Annotation:Paddy Clancy's

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X: 1 T:Paddy Clancy's R:jig D:Bothy Band: 1975 M:6/8 L:1/8 F: K:D afd edB|d2B AFA|dcd ede|fdf efg|! afd edB|d2B AFA|dcd ede|1 fdd d2f:|2 fdc d2e||! ~f3 ~g3|fgf fed|fef gfg|afd e2d|! ~f3 ~g3|fgf fed|~f3 ede|1 fdc d2e:|2 fdd d2f||!

PADDY CLANCY’S. AKA – “Clancy’s Jig.” AKA and see "Ah Surely (2)," “Buttermilk Mary (3),” “Coleman’s Favourite,” “Fond of the Ladies,” “Frolicksome Dame (The),” “Health to the Ladies (A),” “Irishman's Heart to the Ladies,” “Irishman's Love (1) (An),” “Móinín Jig,” “Mountain Road (2) (The),” “Mountainy Boy (The),” “Night of the Wedding (The),” “O’Mahony’s Jig,” “Over the Callows,” "Peadar Clancy's," “Pat Beirne’s Favourite,” “Queenstown Jig (The),” “Saddle the Pony (2),” “Sweet Biddy Daly,” "Thrush in the Meadow," “To the Ladies.” Irish, Jig (6/8 time). D Major. Standard tuning (fiddle). AABB: AA'BB' (Prior). The tune was recorded in 1936 in New York by County Sligo fiddler Michael Coleman (1891-1945) as "Paddy Clancy's," and by flute player John McKenna (1880-1947) in 1928 as “Clancy's Dream.” There is speculation, but no proof, that 'Clancy' titles honor County Tipperary fiddler Patrick Clancy, who in 1919 recorded four medleys for the Victor Talking Machine Company, becoming the first Irish fiddler to record for a consumer audience (c.f. Victor 18639, "Dublin Jig Medley", July, 1919). Francis O'Neill briefly mentions him in his Irish Minstrels and Musicians (1913, p. 392), noting that Patrick was the son of a regionally renowned fiddler, piper and flute player Martin Clancy, who was, at the time of O'Neill's writing, "generally regarded in Clare and Limerick as without an equal, especially as an exponent of the traditional style.":

Great as is the reputation of Martin Clancy as a traditional fiddler on the banks of the broad-bosomed Shannon, it is no disparagement to his fame to say that, as an all-around performer on the violin, he is equaled by his son, Patrick Clancy of New York City. The only child of his parents, the latter was born in the sixties at the Limerick side of Thomond Bridge, near the barracks. Inheriting his father's musical talent, he profited also by his training, as the sequel proved. Clancy's orchestra, of which he is the leader, is in much demand at Irish balls and entertainments, and comptetent authorities assert that as an Irish performer on the violin his is unequaled in that city. The son, too, has his peculiarities. He fills his engagements scrupulously and to the minute--but no more. That is simply business without sentiment. Yet, when the ball is over he will visit some bartender friend and roll out jigs and reels for him until morning.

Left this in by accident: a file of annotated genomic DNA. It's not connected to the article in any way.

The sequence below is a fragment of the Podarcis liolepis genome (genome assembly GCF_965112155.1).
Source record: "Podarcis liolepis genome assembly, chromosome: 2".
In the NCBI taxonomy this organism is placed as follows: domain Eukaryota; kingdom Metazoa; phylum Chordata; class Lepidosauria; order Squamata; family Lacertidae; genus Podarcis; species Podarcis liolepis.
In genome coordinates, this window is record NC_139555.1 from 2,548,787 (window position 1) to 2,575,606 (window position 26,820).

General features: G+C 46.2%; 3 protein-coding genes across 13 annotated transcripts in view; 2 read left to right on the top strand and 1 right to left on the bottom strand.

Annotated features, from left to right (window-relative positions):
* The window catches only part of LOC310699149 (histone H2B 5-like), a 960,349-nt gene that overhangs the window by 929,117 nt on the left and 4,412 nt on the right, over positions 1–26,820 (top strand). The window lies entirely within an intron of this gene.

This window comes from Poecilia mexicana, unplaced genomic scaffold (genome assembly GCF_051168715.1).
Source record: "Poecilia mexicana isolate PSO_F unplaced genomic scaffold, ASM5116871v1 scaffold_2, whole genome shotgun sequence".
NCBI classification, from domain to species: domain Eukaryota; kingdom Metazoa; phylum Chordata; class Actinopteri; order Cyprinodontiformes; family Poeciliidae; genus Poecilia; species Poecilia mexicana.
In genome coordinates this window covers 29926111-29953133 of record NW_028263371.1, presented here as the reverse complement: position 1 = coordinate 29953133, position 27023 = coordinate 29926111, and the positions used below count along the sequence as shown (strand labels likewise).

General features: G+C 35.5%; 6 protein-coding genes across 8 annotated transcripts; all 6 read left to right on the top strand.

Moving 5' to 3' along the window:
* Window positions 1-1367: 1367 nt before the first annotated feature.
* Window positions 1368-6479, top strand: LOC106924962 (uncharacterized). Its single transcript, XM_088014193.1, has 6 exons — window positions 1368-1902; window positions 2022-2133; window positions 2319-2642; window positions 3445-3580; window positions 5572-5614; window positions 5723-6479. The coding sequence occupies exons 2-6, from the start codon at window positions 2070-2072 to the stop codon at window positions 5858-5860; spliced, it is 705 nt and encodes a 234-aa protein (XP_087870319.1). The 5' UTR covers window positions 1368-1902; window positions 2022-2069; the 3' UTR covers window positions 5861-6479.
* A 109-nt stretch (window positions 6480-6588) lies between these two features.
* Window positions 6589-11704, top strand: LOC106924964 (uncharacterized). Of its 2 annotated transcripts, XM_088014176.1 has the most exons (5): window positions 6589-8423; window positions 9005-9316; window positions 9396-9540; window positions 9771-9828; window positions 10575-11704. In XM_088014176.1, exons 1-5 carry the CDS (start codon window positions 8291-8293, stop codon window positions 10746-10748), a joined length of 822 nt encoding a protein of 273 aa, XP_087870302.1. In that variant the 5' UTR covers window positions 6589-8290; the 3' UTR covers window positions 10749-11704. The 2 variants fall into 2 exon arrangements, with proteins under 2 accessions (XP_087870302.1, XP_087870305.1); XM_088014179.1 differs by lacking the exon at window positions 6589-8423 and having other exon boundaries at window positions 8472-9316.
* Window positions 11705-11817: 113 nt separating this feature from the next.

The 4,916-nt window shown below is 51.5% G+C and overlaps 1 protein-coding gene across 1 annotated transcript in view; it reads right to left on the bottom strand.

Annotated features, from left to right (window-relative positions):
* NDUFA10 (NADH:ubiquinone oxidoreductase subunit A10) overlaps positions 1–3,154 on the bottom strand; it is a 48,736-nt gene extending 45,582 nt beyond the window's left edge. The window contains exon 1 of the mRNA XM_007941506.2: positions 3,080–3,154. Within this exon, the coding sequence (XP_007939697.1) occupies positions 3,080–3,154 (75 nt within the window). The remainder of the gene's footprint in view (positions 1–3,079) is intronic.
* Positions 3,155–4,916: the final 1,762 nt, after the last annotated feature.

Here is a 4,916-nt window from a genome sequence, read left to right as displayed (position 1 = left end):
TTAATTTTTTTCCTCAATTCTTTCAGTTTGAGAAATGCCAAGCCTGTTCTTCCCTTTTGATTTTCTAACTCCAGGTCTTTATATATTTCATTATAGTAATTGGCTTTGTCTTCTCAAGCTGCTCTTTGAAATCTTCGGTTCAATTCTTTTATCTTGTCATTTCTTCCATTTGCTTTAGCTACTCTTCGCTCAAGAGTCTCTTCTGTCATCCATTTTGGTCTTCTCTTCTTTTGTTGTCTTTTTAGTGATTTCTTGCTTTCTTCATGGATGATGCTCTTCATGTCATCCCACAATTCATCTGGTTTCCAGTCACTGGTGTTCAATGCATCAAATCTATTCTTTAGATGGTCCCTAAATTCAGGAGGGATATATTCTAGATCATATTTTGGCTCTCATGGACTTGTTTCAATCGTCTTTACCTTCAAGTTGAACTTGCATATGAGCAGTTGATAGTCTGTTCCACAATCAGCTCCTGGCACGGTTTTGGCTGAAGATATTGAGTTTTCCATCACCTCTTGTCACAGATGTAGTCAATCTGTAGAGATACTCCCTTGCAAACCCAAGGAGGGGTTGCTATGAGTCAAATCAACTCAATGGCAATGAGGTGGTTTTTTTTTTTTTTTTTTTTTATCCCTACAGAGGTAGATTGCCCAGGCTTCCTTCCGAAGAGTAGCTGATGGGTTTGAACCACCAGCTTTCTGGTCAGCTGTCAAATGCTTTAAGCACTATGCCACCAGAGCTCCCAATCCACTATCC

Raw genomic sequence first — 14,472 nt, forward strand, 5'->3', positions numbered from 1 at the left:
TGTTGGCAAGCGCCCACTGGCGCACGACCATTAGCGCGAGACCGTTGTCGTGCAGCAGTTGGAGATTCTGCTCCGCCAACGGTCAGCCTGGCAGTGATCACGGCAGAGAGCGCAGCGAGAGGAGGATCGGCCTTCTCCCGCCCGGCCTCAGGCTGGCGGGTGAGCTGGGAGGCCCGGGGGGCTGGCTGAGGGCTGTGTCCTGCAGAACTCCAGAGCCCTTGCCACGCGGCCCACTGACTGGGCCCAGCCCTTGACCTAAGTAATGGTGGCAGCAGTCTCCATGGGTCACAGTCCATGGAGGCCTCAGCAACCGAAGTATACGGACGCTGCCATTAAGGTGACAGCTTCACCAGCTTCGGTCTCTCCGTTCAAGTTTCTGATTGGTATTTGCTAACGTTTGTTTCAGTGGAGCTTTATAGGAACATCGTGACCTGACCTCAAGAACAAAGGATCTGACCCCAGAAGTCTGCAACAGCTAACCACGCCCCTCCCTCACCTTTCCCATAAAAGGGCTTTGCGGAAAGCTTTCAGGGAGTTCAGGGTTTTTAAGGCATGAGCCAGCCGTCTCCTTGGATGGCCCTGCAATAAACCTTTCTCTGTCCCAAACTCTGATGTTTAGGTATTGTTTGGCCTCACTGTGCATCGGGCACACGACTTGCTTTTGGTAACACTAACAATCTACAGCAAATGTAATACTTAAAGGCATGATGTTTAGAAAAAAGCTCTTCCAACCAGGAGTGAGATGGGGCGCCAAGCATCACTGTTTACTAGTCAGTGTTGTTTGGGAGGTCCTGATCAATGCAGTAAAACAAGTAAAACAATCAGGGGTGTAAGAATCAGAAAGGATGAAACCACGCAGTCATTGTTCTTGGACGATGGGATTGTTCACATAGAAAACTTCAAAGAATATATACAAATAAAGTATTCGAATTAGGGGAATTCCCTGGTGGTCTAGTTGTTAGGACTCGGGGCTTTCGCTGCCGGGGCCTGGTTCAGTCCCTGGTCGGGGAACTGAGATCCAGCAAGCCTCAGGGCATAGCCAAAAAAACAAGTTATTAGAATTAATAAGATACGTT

The jig is a member of a large family of tunes more or less closely related, sharing very similar melodic contours. One sub-family is centered around 'D' as the tonal center (as in "Paddy Clancy's"), and the other around 'A' (mixolydian) as the tonal center, but they share many of the same variants and alternate titles.

Additional notes

Printed sources : - Bulmer & Sharpley (Music from Ireland, vol. 2), 1974; No. 38. Mallinson (100 Essential), 1995; No. 85, p. 37. Peoples (Fifty Irish Fiddle Tunes), 1986; No. 43. Prior (Fionn Seisiún 3), 2007; p. 24.

Recorded sources : - Decca 12076 (78 RPM), Michael Coleman (1936. Paired with "Trip to the Cottage"). Topic TSDL1502, Bernard O'Sullivan & Tommy McMahon - "Clare Concertinas" (originally recorded 1975. Appears as "Jackson's").

See also listing at :
Alan Ng's [1]
Hear John McKenna's 1928 recording on [2]
Hear Michael Coleman's 1936 recording at the Internet Archive [3] [4]

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